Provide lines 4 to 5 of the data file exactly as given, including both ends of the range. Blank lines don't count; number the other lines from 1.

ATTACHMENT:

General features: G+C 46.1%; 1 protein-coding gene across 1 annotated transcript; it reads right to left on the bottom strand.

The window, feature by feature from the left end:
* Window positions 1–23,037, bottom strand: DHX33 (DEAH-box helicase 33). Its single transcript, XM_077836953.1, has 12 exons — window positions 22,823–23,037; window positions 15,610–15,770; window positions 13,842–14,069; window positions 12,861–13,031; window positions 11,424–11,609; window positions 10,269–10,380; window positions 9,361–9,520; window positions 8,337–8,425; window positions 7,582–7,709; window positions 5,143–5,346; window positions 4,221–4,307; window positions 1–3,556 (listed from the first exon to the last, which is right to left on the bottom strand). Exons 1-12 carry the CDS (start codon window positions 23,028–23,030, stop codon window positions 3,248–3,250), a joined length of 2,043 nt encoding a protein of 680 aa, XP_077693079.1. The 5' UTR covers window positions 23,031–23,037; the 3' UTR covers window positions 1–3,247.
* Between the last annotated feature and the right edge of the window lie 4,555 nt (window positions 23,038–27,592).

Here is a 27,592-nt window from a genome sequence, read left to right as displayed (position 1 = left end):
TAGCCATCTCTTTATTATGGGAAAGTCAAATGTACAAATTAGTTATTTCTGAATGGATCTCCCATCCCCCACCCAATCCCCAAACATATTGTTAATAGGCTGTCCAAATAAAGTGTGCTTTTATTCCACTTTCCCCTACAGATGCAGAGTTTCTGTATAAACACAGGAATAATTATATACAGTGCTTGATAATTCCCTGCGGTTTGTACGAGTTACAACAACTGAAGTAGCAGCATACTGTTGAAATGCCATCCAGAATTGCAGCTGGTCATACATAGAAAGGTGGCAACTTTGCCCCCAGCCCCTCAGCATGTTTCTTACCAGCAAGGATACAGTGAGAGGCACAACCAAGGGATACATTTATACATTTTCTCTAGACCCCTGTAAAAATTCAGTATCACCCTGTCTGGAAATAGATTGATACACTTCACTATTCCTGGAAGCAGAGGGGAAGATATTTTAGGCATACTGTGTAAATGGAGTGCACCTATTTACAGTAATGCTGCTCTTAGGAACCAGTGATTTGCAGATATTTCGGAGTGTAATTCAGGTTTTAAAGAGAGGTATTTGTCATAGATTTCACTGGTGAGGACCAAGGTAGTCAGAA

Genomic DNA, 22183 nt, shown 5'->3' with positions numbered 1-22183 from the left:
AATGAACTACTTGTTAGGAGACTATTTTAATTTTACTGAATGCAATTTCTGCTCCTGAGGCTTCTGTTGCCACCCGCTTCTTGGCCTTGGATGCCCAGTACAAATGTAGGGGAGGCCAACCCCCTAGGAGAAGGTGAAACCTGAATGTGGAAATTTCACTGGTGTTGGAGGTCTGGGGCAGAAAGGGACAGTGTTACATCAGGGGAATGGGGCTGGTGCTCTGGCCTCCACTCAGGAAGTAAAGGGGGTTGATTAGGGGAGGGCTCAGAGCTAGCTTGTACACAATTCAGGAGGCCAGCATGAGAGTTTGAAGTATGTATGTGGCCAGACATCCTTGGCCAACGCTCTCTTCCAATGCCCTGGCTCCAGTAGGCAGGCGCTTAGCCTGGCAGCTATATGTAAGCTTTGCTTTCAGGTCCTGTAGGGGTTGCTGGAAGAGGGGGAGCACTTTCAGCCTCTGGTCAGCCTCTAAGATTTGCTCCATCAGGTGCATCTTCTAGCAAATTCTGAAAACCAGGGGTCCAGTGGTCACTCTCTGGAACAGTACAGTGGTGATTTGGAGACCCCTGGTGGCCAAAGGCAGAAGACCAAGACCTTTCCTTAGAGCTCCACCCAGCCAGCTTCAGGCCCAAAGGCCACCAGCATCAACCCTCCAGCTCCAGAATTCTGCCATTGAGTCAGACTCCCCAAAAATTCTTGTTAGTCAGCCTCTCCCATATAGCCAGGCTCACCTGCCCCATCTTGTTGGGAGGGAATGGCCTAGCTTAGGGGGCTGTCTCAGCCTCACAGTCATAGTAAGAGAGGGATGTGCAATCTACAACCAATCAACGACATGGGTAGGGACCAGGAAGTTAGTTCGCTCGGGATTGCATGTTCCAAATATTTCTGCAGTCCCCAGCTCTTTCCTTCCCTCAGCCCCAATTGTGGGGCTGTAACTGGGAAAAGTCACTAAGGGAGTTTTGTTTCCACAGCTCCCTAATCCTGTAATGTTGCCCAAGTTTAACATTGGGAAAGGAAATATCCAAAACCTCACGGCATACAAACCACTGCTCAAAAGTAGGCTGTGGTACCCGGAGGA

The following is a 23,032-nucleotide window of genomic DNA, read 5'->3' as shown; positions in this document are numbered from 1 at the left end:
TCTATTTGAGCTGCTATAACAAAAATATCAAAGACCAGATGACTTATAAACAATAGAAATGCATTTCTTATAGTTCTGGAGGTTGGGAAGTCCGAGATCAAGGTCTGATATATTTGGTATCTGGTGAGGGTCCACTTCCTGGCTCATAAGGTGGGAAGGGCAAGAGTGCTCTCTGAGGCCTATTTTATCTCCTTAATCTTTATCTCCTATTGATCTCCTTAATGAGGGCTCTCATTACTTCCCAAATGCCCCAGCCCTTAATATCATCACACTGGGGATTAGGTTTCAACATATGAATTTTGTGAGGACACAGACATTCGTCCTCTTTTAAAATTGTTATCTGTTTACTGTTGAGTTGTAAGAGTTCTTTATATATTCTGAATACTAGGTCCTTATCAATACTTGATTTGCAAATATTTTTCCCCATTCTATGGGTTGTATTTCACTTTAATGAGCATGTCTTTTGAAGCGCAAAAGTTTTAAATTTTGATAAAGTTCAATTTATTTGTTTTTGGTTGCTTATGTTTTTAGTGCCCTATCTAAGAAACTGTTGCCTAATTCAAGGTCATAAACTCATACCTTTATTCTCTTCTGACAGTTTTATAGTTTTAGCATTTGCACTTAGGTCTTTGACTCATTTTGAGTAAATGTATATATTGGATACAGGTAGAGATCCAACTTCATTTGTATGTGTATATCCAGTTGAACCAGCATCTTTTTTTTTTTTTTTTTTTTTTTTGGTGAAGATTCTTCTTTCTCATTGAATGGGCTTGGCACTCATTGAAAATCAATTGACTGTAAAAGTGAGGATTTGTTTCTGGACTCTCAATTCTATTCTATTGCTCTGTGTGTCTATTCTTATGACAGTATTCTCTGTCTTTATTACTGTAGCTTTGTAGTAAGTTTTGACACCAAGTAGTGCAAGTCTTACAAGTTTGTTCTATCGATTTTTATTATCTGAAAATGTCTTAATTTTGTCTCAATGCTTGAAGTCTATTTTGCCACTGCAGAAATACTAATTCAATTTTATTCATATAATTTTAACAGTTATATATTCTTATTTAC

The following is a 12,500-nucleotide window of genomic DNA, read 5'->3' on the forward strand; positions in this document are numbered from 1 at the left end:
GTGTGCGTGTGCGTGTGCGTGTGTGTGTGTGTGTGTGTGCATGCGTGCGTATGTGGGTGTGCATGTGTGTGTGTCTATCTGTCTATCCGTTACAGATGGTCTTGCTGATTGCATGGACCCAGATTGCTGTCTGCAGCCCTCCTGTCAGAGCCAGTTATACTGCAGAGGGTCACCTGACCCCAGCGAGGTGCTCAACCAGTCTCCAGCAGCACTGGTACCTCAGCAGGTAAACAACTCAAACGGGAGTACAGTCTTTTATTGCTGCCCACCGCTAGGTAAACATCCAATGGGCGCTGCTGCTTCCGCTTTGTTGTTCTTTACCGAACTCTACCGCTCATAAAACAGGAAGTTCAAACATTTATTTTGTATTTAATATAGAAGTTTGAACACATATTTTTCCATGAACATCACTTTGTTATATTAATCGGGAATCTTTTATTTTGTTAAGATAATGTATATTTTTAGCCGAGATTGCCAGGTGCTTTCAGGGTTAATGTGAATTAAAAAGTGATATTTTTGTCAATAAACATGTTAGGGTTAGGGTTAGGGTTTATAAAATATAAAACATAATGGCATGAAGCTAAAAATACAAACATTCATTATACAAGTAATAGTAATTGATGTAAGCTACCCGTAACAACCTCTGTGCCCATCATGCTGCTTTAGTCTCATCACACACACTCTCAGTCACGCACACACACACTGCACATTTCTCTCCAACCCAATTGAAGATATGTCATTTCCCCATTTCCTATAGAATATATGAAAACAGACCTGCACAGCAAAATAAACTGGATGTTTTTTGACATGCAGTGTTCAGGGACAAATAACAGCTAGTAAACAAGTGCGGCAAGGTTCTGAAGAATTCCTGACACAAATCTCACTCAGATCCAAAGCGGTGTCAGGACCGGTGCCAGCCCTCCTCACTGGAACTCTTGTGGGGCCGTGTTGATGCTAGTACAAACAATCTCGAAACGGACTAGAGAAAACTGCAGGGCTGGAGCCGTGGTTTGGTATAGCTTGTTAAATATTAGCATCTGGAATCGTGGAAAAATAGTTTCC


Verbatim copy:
* Between the last annotated feature and the right edge of the window lie 4,555 nt (window positions 23,038–27,592).

Here is a 27,592-nt window from a genome sequence, read left to right as displayed (position 1 = left end):